Time is one of those things we never seem to have enough of; a rare commodity and a fleeting luxury that seems to slip right through our fingers as fast as we find it. How many times a day do you find yourself saying, “I don’t have time to… fill in the blank.” We race from work, from errands, from football practice and grocery stores and get home just in time to scroll through Instagram to see the friends we don’t have time to see in real life. We pull up Facebook only to ask ourselves, “How do they find the time to… fill in the blank.” We all find ourselves wishing for a chance to slow down. To stop time. To relax. To fill in that blank.
We love to see the pictures stashed away in albums at our grandparents’ houses. Long weekends at Hueston Woods, day trips to Mammoth Cave. Our Grandma Doris and Grandpa Louie even went to Clifty Falls, Indiana for their honeymoon. Not exactly the kinds of trips you see newlyweds taking today. So in an effort to bring back the simplicity of the “staycation,” we went searching for local bed & breakfasts and stumbled upon just what we had in mind, Sycamore Farms Country Inn.
We took a 35 minute drive to visit and were greeted at the door by Cherryl Forte, and her curly, canine companion, Dolly. The smell of sausage sizzling in an orange juice and cranberry sauté also met us at the door. We rounded the corner into her beautiful, new-but-charmingly-antique kitchen and immediately felt at home. Sugary strawberries, whipped cream and chocolate chips sat atop a heap of chocolate Belgian-style waffles on Cherryl’s floral china accompanied by napkins, held in place by engraved antique silver rings. Another platter held fresh egg omelets and sat beside a basket of muffins and breads still warm from the oven.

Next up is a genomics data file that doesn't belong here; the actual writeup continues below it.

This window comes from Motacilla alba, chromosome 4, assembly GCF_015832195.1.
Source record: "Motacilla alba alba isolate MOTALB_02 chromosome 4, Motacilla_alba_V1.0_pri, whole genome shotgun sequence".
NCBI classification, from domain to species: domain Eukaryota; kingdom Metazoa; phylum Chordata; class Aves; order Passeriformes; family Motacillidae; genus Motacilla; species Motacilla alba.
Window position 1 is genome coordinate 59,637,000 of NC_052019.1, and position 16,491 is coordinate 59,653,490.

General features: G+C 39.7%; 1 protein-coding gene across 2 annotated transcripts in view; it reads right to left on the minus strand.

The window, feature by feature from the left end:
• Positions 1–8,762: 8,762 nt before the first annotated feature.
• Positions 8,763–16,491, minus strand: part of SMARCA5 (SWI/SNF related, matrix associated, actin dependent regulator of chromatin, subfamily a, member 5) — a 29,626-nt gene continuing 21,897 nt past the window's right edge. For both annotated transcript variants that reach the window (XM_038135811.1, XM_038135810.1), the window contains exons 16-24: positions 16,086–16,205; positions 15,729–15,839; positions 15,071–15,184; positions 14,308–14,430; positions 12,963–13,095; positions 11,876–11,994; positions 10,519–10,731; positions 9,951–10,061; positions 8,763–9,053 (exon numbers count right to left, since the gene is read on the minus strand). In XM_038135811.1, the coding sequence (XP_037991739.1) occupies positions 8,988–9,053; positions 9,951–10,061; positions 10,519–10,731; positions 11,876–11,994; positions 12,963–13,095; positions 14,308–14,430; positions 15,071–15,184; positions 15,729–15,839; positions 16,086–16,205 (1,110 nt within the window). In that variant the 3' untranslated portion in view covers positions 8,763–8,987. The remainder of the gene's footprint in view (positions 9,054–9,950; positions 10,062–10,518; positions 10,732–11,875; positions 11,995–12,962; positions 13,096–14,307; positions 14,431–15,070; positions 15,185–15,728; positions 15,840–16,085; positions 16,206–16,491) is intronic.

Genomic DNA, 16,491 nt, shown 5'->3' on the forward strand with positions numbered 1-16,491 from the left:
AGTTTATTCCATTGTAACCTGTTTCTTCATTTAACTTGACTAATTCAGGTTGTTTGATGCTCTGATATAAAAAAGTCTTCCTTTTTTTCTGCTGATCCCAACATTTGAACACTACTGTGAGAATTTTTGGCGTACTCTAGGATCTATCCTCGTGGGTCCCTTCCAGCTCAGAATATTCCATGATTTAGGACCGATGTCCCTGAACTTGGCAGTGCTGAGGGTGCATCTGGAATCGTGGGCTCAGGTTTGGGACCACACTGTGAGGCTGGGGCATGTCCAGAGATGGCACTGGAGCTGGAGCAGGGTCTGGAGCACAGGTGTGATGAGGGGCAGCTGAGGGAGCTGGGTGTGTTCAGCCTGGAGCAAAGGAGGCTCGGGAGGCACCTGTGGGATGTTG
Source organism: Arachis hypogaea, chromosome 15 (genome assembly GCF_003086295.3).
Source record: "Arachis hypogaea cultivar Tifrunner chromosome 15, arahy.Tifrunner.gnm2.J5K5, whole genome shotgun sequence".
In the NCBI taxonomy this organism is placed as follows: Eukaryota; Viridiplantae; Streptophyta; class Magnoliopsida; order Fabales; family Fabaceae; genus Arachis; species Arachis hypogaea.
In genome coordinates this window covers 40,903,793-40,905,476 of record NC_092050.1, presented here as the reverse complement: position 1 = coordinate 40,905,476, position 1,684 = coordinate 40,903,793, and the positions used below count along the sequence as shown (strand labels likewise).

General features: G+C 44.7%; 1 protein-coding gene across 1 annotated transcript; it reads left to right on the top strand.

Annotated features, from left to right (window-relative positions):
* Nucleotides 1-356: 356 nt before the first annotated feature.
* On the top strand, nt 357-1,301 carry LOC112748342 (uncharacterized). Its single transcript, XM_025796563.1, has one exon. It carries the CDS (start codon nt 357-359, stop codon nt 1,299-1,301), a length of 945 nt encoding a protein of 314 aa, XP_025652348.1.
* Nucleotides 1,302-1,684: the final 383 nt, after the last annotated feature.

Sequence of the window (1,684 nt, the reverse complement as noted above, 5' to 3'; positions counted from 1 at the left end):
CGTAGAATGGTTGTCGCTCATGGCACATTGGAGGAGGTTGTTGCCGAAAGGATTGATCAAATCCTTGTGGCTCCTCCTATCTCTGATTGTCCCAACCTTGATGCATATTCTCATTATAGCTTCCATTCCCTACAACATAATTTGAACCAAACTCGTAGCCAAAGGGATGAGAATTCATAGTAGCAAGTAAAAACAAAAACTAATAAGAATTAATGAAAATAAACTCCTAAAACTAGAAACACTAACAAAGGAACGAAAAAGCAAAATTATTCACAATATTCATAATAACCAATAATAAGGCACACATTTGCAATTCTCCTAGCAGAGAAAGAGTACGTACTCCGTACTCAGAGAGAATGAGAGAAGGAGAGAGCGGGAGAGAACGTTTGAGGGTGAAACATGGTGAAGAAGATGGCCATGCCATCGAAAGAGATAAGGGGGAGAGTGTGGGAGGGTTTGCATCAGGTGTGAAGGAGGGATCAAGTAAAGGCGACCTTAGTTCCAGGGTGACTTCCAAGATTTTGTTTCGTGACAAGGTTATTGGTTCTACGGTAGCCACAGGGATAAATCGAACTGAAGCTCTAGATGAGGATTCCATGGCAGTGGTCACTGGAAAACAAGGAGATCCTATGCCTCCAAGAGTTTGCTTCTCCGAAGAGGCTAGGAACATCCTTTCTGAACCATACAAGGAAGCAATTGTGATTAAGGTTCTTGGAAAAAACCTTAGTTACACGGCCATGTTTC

Cherryl not only prides herself on her cooking, but makes it look easy. We’re fairly certain that if we tried to host a couple bloggers for breakfast, talk about her bed & breakfast and cook at the same time, that same bed & breakfast would be up in flames in no time. It didn’t take long to realize how much the three of us have in common. Not only did we all love waffles and hot coffee, but we’re also antique junkies. We shared our finds, favorite pieces and hidden-gem shops where we get all our goodies. When we asked her where she finds all her larger pieces for the house she said, “if the house wants it, the house finds it.” Each piece has certainly made itself at home with Cherryl and looks as if it was placed there the day the house was built.
Our love of vintage treasures led us around the house as she told us about the bed & breakfast and her favorite antique pieces in each room and where she picked them up. She guided us through the historic home telling stories of her childhood, and of the home itself. Cherryl inherited the home when it was in need of some serious love and, being a woman after our own heart, “patched it up to put it back on its feet to go another 100 years.” She wants people to familiarize themselves with the agrarian lifestyle, to slow down and enjoy her “little slice of time.” Visitors can have their coffee while they watch tractors bailing hay or enjoying somewhere so quiet “you can hear the creek in the distance.”
Sycamore Farms Country Inn wasn’t always an inn. In fact, in the 1800-1900s, the farm functioned as a lumber and grain mill. Its purple barn welcomes visitors to the Century Farm as the gravel road guides them to the front door. There are four bedrooms available for reservations. Two smaller rooms that belonged to Cherryl’s cousins perfect for a private getaway, and two larger, adjacent suites (may be made into adjoining rooms for larger groups) with perfectly decorated bathrooms, fluffy white robes and a window overlooking the farm, making it the perfect country escape.